Nats 1760 – Lecture 16 – The Automobile

Download 38.32 Kb.
Size38.32 Kb.
NATS 1760 – Lecture 16 – The Automobile

- The automobile is pervasive & integrated in North America

- Pervasive: millions \owned, millions produced

- Integrated: many social activities pursued in cars

- Automobiles predate majority of population

- restrictions on use: licensing and cost of operation

- Cars are intertwined with pop culture, North American values; individual freedom, economic prosperity, sign of adulthood

- altered urbanization, expansion reinforced car

Current Concerns about The Automobile

- Internal combustion engine, gasoline, greenhouse gasses

- Scale of automobile use, exhaust as an environmental and health problem

- Reducing car emissions, targets, reduce total number, reduce pollution of individual cars.

- Hybrid cars now available, electric cars are soon promised

- Changing design of car to solve problem is “technological fix”

- Changing the way cars are used (carpooling) is social fix

Kirsch and the Electric Car

- Electric, gas & steam cars, turn of century

- 1898 a New York Sun article stated that,

At that busy corner, Grand Street and the Bowery, there may be seen cars propelled by five different methods of propulsion – by steam, by cable, by underground trolley, by storage battery and by horses. [Kirsch, 11]

- 1885 Gottlieb Daimler & Carl Benz, liquid benzene fuel for cars

- 1887, Rudolph Diesel, compressed fuel injection

- Commercial electric and steam cars predated gasoline powered cars

- First electric car in 1894, electric cabs in NY in 1897

The Competition

- horse & automobile

- between 800,000 and 1.3 million pounds of manure each day in New York City

- Automobile, technological fix

- Automobiles expensive, heat and cold, further and faster than horse

- expanding populations, manufacturing and production, shipping capacity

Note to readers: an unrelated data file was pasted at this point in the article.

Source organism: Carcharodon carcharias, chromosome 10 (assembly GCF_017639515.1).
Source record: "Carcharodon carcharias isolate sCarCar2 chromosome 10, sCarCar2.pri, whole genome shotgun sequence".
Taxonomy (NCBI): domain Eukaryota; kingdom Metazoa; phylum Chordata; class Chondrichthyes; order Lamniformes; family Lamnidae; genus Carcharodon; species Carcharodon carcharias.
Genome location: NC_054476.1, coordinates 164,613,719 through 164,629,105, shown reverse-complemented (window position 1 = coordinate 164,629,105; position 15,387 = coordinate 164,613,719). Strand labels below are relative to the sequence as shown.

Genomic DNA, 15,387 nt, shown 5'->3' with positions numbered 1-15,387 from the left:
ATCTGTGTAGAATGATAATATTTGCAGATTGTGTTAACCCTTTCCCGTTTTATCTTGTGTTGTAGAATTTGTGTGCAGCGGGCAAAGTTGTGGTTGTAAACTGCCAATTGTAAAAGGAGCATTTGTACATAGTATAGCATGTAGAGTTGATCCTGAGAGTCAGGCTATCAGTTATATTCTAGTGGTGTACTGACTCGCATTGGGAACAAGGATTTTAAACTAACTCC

- Automobiles and horses, military and commerce, WWII, rural and poor

Automobiles, Technology and Science

- Turn of century, steam power well developed, 150 years experience with steam engines & trains, thermodynamics

- Electrical technology: electromagnetic theory, electric trams, lighting, power generation and battery development from the laboratory tradition meant that electricity was very well understood

- Internal combustion less-developed technology, less experience, benefited from science (thermodynamics & chemistry), and steam technology

- Science (chemistry, thermodynamics, electromagnetism), technology (steam engines and electrical motors)

- Rudolf Diesel,

… traced the origin of the engine he invented to his training at the Munich polytechnic. In 1878 he heard a lecture there on Carnot’s theorem concerning the ideal conditions for expansion of gases in an engine’s cylinder… this ideal, as he later wrote, ‘pursued me incessantly’. [Pacey, 172]

- Carnot’s scientific work, Diesel engine, steam engine data

- Carnot’s increase in temperature increased efficiency of heat engine, gasoline burns hot

Steam Cars

- Lighter, high pressure & temperature

- Steamboat, train boiler explosions 1800’s, stigma

- Steam flexible , gasoline, kerosene, wood or coal

- Pure water, clogging, unreliable, expensive to fix, and too dangerous

Electric Cars

- Electric engine flexibility, 2-3X rated power (hills, mud), gasoline stall

- Stopped & restarted easily, commercial use

- Fueling, technical & organizational challenges

- 1909 over 4000 central charging stations over United States

- Standardization poor, charging technology unreliable

- Electric industry ignored, vanity technology

- Batteries: limited storage capacity, charging times varied

- Long distance rail shipping, local by automobile, electric cars sufficient